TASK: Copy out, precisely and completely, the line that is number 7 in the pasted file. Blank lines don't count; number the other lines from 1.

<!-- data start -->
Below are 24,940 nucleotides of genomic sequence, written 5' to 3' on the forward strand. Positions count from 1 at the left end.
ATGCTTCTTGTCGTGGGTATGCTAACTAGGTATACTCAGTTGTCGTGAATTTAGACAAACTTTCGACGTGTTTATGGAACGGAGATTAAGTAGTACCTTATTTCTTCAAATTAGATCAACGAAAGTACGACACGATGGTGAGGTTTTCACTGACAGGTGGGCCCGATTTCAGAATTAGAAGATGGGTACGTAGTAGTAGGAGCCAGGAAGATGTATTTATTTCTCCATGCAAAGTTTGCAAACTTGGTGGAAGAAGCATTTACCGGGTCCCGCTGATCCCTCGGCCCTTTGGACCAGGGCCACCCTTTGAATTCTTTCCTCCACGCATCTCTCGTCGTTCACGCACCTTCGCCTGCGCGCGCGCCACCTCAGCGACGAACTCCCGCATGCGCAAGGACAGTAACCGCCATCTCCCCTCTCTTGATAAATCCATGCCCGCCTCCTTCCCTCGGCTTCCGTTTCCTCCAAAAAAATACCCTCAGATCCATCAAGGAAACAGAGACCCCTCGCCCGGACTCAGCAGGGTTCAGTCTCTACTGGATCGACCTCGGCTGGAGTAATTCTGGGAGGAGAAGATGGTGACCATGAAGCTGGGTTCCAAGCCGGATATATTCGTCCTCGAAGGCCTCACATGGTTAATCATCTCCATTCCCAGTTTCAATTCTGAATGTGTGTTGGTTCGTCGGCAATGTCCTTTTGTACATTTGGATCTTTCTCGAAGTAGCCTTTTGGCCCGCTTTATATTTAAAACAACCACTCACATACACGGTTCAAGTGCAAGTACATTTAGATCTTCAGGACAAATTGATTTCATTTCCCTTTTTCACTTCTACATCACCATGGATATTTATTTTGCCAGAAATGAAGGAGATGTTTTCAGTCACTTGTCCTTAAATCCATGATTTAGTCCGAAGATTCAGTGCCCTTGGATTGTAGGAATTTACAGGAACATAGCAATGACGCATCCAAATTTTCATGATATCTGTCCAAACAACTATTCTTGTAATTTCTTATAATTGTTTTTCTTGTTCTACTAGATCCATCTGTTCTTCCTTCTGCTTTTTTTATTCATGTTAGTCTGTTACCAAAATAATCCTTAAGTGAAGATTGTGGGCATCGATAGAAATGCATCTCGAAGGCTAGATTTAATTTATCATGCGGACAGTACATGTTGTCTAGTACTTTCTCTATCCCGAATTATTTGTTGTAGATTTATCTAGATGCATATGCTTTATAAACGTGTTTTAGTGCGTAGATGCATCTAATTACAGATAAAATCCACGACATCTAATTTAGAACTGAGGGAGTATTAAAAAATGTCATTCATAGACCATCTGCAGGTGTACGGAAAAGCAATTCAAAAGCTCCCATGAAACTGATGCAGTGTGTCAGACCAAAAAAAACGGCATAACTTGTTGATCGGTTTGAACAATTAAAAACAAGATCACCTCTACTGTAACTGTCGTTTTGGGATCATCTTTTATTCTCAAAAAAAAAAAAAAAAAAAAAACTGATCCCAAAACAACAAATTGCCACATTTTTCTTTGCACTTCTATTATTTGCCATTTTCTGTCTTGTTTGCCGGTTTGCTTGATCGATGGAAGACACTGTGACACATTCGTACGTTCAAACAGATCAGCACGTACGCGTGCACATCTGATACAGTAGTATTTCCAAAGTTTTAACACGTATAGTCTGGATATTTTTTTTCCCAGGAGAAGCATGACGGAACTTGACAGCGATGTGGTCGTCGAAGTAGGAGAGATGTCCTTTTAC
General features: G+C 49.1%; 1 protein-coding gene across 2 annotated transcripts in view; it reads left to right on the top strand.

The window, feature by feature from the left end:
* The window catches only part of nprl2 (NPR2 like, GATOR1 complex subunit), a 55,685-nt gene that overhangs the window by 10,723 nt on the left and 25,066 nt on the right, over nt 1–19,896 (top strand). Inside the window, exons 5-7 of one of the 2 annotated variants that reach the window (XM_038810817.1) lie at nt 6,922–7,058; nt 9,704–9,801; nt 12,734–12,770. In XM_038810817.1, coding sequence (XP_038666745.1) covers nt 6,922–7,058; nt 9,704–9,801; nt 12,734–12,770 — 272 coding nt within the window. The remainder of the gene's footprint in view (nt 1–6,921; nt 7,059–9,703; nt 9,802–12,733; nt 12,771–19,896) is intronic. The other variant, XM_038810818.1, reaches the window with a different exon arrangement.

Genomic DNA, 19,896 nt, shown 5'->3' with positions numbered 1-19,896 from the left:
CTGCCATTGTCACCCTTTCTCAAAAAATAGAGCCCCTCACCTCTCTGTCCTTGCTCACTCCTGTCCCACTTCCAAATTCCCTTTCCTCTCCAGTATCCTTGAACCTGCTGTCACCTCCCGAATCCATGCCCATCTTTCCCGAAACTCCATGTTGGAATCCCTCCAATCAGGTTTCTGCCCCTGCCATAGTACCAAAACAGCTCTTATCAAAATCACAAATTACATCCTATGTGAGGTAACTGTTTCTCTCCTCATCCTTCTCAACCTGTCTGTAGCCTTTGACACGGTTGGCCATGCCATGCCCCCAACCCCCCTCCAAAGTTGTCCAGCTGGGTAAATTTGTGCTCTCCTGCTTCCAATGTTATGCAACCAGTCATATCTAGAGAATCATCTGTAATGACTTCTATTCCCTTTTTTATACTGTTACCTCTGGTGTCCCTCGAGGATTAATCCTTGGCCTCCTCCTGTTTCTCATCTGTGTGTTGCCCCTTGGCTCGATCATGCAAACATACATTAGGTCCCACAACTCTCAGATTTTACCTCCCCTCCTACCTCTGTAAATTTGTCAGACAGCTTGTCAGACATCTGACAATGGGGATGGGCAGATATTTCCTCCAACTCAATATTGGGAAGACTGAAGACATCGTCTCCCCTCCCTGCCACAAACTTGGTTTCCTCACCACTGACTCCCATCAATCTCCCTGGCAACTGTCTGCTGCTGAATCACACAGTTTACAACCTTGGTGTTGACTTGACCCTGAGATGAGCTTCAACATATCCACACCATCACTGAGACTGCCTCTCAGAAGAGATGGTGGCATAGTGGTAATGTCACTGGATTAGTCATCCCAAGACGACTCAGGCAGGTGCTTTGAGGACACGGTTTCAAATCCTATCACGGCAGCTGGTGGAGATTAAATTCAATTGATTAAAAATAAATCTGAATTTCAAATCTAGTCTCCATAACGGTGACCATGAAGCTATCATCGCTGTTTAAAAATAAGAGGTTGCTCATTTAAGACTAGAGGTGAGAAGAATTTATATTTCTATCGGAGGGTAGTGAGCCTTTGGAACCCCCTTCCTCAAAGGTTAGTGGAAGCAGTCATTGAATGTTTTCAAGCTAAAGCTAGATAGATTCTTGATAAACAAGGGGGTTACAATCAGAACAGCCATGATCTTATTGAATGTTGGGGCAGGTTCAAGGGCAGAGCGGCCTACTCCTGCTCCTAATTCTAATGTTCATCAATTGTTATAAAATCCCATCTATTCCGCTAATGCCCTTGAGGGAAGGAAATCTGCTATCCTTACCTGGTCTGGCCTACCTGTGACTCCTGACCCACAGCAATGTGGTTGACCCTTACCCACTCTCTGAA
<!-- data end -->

CTGCCATTGTCACCCTTTCTCAAAAAATAGAGCCCCTCACCTCTCTGTCCTTGCTCACTCCTGTCCCACTTCCAAATTCCCTTTCCTCTCCAGTATCCTTGAACCTGCTGTCACCTCCCGAATCCATGCCCATCTTTCCCGAAACTCCATGTTGGAATCCCTCCAATCAGGTTTCTGCCCCTGCCATAGTACCAAAACAGCTCTTATCAAAATCACAAATTACATCCTATGTGAGGTAACTGTTTCTCTCCTCATCCTTCTCAACCTGTCTGTAGCCTTTGACACGGTTGGCCATGCCATGCCCCCAACCCCCCTCCAAAGTTGTCCAGCTGGGTAAATTTGTGCTCTCCTGCTTCCAATGTTATGCAACCAGTCATATCTAGAGAATCATCTGTAATGACTTCTATTCCCTTTTTTATACTGTTACCTCTGGTGTCCCTCGAGGATTAATCCTTGGCCTCCTCCTGTTTCTCATCTGTGTGTTGCCCCTTGGCTCGATCATGCAAACATACATTAGGTCCCACAACTCTCAGATTTTACCTCCCCTCCTACCTCTGTAAATTTGTCAGACAGCTTGTCAGACATCTGACAATGGGGATGGGCAGATATTTCCTCCAACTCAATATTGGGAAGACTGAAGACATCGTCTCCCCTCCCTGCCACAAACTTGGTTTCCTCACCACTGACTCCCATCAATCTCCCTGGCAACTGTCTGCTGCTGAATCACACAGTTTACAACCTTGGTGTTGACTTGACCCTGAGATGAGCTTCAACATATCCACACCATCACTGAGACTGCCTCTCAGAAGAGATGGTGGCATAGTGGTAATGTCACTGGATTAGTCATCCCAAGACGACTCAGGCAGGTGCTTTGAGGACACGGTTTCAAATCCTATCACGGCAGCTGGTGGAGATTAAATTCAATTGATTAAAAATAAATCTGAATTTCAAATCTAGTCTCCATAACGGTGACCATGAAGCTATCATCGCTGTTTAAAAATAAGAGGTTGCTCATTTAAGACTAGAGGTGAGAAGAATTTATATTTCTATCGGAGGGTAGTGAGCCTTTGGAACCCCCTTCCTCAAAGGTTAGTGGAAGCAGTCATTGAATGTTTTCAAGCTAAAGCTAGATAGATTCTTGATAAACAAGGGGGTTACAATCAGAACAGCCATGATCTTATTGAATGTTGGGGCAGGTTCAAGGGCAGAGCGGCCTACTCCTGCTCCTAATTCTAATGTTCATCAATTGTTATAAAATCCCATCTATTCCGCTAATGCCCTTGAGGGAAGGAAATCTGCTATCCTTACCTGGTCTGGCCTACCTGTGACTCCTGACCCACAGCAATGTGGTTGACCCTTACCCACTCTCTGAA